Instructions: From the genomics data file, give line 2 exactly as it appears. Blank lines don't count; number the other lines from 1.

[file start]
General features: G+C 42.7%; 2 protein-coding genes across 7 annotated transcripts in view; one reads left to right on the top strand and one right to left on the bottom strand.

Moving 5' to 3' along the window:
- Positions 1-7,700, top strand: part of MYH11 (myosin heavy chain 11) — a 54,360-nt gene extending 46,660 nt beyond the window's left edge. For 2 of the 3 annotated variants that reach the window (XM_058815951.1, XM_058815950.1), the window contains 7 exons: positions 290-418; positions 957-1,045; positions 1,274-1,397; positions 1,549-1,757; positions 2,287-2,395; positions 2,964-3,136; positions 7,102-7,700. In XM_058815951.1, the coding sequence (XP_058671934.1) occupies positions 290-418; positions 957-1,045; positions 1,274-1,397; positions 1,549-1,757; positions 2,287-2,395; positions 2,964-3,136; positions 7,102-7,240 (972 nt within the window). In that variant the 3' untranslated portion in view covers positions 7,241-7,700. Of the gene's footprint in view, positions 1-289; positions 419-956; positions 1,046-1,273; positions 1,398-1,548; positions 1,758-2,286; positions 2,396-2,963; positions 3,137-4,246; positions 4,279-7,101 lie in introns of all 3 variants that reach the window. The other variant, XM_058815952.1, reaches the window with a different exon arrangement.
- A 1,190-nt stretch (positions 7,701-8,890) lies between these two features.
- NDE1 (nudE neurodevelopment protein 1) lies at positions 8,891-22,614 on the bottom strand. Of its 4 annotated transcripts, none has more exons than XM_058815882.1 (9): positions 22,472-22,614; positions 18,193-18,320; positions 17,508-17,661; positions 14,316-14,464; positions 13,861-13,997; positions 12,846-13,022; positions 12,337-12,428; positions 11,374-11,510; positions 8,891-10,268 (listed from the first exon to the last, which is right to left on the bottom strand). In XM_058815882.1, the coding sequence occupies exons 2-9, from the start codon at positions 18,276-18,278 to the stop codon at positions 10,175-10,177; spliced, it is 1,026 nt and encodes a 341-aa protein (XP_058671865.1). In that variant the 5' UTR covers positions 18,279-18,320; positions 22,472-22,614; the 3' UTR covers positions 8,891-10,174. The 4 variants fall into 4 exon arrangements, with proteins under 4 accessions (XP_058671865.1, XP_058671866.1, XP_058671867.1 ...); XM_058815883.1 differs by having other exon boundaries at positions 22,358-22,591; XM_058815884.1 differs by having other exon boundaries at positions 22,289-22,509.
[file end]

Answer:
Moving 5' to 3' along the window: